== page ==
Finally I got to Almaty. It was a long journey home - a train
from Petropavlovsk to Astana, then a plane from Astana to Almaty. I
want to tell you my impressions gained from my meeting with
The morning of the 8th of August... I fly over to Kokshetau.
From Kokshetau it takes me over 4 hours to get to Petropavlovsk.
Road works in progress, plenty of intersections, at times, our
speed is no more than 20 kilometres per hour. Finally, after over
four hours we get to Petropavlovsk. I run to the market right away
to buy some groceries. Knowing I would have little time while in
Petropavlovsk, I brought most of the supplies with me from Almaty.
The whole evening and half of the night was spent preparing -
marinating chicken, cooking aubergine caviar, slicing vegetables,
and so on. The common kitchen in the long-visit facilities may be
big but not big enough for 18 women at a time; there are queues for
the stove and to wash the dishes. So I decided to
prepare as much as possible before the visit. On the
9th, in the morning, I had finished preparing, I kneaded
the yeast dough and at 8 in the morning I started on my way to the
colony to register my visitor application.
Four hours pass from the moment I present the documents to the
moment when finally we, the relatives, are taken to the colony.
Four hours of waiting... About midday they started leading us in
threes through the passage. And again, one metal door after
another. After 40 minutes we find ourselves inside the colony,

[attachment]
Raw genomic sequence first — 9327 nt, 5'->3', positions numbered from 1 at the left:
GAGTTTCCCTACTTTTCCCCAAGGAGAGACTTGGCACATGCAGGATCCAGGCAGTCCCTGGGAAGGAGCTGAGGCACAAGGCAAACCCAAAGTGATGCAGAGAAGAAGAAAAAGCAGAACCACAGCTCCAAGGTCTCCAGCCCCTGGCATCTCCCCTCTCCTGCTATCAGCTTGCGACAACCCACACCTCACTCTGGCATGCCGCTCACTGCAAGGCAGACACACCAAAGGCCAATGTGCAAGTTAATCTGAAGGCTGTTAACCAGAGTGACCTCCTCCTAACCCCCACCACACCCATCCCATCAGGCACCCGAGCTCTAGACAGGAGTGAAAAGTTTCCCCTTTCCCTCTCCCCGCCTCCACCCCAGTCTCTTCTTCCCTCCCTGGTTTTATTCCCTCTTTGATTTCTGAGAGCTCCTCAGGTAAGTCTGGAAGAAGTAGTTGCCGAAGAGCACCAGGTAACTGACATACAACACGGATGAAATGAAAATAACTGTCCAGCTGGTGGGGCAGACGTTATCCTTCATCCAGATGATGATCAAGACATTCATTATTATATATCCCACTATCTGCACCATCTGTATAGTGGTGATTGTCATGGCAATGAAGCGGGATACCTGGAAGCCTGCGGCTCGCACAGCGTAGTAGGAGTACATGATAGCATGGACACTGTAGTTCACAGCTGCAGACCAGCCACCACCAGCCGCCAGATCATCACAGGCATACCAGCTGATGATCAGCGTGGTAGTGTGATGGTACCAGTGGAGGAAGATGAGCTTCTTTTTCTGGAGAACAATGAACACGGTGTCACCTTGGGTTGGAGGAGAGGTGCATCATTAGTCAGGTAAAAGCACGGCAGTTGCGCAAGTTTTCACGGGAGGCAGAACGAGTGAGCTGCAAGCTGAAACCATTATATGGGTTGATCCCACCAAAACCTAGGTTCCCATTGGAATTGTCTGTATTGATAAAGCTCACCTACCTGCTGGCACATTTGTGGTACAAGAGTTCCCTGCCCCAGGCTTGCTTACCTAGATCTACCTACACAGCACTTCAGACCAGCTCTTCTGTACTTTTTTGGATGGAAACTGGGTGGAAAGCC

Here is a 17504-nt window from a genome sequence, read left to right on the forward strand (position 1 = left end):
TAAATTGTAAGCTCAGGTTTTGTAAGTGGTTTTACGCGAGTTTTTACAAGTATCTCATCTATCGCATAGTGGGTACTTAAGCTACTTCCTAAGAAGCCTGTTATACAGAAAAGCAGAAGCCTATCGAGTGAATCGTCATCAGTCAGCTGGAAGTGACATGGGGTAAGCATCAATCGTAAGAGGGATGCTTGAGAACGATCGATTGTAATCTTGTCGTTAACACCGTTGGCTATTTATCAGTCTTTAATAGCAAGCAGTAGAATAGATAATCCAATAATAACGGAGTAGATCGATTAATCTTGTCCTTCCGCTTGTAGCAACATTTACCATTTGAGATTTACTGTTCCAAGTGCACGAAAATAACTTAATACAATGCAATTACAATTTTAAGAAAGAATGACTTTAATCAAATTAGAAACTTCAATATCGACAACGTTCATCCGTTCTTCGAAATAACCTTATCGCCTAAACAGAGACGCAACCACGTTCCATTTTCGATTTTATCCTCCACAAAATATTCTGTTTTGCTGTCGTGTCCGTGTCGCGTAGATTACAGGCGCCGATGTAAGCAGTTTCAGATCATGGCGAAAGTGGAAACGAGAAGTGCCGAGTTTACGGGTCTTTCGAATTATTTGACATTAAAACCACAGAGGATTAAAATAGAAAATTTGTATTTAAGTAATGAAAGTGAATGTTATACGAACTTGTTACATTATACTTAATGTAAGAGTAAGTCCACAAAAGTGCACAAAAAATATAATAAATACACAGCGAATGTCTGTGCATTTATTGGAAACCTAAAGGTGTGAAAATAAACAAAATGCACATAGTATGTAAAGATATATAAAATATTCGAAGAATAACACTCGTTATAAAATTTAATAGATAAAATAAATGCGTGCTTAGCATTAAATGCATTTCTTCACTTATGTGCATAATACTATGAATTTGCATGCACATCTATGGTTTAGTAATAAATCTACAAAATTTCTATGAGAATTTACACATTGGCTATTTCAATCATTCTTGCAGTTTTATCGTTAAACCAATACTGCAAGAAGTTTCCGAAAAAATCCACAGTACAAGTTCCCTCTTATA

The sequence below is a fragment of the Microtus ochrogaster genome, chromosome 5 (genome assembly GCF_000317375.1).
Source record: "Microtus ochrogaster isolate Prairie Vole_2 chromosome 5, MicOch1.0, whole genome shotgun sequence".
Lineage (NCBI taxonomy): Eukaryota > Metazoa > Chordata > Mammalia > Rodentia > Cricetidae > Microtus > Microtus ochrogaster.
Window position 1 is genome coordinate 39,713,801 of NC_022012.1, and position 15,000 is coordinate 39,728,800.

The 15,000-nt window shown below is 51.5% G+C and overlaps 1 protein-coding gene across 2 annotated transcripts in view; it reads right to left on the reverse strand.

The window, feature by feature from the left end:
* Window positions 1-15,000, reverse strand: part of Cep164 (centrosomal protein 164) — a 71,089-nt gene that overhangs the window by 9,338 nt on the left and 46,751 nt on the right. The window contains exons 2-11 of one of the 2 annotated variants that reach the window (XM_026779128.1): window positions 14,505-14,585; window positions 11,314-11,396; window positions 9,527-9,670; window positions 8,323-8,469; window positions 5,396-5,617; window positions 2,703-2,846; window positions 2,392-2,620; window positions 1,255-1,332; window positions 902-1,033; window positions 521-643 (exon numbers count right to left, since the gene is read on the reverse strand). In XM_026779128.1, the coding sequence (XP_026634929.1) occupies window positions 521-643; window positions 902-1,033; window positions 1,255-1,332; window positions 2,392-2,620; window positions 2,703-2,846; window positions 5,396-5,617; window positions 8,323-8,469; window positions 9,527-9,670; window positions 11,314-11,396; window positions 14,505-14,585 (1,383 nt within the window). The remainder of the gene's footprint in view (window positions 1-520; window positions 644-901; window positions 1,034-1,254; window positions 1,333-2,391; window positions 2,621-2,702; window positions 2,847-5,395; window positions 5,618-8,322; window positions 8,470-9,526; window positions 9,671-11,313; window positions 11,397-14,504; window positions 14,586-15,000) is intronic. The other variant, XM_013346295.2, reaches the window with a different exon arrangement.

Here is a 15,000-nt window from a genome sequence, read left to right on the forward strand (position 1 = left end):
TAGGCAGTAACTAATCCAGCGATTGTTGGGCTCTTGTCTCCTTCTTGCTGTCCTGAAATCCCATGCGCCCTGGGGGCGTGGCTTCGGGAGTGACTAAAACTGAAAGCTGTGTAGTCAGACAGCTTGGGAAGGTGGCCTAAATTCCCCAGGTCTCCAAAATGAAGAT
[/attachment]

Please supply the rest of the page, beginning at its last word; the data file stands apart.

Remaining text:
surrounded by high fences, coils of barbed wire, dogs and soldiers
of their internal army.
One more hour passes whilst body search of all the relatives are
carried out as well as inspections of the groceries they have
brought. Finally, we are given room numbers. I expected to hear -
Kozlov, room number 2... But no... They say room 8. Room number 8
turned out to be big enough, about twice as big as room 2. We all -
wives, mothers, sisters - ran to the kitchen to quickly warm some
food, put the kettle on for tea... We waited for our loved ones.
The waiting was the most frustrating thing ... I had prepared
everything and still Volodya and the others hadn't arrived. So
after 2-3 trips to the corridor I went into the room. And - like a
traitor - my back started aching, I felt tugging in my stomach. I
thought of lying down for five minutes and then going once again to
see, finally see Volodya... But that's not what happened... I wake
up and there he is…standing in front of me, smiling. It turned out
I fell asleep!!! I was a little embarrassed. Volodya laughed a bit
about it, joked about the state of me, like before, when we were
free...; he called me potbelly. Actually throughout the entire
three days all he called me was potbelly.
My back hurt from time to time and because Volodya's back is
also giving him pain, we took turns to massage one another. How
little one needs to feel happy!!!
This time I decided I would feed and water Volodya almost 24
hours a day as I don't like his emaciated figure one bit. I
immediately informed him that we would be cooking together - roast
chicken, roast piroshki and belyashi, fry chops accompanied by
julienne and Bolognese and so on.
Volodya was the only man to help out in the kitchen. Other
women's loved ones spent all three days in the common room with the
TV on, while they were almost permanently stuck in the kitchen. He
made sure the chops were not burnt; he washed the dishes, while I
ran to the window to breathe some fresh air. The kitchen was hot
and stuffy and I often found myself needing some air. Many of the
women looked on with unadulterated envy. I tried to steer Volodya
towards the common room but he was unrelenting - "I came here to
spend this time, every minute of it, with my wife, to help her, not
to watch TV.".
Time is the most dreadful "enemy" during these visits. It flies
by and makes you feel that very soon they will be led away again...
Time acts in cruel ways. Like Volodya said - your sentence is
announced in years but you serve it in seconds; time stands still
for you, stopped dead…